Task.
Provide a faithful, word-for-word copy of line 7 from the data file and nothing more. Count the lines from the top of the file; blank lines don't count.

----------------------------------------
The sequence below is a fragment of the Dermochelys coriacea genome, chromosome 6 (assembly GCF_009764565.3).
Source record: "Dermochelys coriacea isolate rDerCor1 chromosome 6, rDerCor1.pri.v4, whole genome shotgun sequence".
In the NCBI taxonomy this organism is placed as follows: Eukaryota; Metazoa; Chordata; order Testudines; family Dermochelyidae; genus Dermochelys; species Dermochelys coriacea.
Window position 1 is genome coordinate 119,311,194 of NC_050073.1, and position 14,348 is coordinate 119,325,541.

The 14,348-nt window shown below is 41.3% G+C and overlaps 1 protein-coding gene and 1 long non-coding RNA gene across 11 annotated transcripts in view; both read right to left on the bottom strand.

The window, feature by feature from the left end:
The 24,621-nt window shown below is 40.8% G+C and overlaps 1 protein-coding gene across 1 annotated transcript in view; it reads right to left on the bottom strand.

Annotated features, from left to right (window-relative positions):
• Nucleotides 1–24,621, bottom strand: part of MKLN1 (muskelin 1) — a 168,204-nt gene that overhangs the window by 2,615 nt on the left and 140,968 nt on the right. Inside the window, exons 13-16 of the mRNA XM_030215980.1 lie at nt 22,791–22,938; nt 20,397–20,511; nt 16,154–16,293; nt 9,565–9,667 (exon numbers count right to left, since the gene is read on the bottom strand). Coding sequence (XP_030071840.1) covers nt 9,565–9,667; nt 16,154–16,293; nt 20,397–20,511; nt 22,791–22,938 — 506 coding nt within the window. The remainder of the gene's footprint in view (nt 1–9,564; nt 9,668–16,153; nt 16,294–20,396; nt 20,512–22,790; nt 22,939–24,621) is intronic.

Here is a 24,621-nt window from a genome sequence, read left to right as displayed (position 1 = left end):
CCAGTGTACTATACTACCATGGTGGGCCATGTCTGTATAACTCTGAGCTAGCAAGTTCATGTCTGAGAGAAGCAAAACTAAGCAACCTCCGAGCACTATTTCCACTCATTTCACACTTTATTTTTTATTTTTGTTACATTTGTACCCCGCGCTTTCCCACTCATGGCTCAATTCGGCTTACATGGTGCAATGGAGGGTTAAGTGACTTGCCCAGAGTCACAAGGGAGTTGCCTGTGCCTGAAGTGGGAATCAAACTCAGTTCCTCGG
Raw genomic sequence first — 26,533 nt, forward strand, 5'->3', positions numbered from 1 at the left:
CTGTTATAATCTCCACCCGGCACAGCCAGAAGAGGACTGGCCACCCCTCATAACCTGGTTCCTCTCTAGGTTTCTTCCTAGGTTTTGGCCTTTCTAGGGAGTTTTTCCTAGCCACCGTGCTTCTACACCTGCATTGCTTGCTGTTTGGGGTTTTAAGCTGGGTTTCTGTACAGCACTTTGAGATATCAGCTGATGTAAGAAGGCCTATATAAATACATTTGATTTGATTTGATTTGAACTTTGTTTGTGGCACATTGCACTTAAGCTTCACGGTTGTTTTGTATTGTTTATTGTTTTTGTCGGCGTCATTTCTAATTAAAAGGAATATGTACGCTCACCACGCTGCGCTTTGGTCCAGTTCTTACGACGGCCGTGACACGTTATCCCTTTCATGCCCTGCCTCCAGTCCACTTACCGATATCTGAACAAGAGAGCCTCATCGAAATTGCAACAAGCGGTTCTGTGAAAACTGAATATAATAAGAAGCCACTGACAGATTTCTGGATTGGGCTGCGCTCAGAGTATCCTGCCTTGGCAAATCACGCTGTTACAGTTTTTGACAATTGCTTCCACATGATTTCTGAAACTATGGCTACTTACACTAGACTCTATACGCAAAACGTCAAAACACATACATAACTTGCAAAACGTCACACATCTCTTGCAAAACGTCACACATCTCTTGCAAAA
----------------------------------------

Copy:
The 24,621-nt window shown below is 40.8% G+C and overlaps 1 protein-coding gene across 1 annotated transcript in view; it reads right to left on the bottom strand.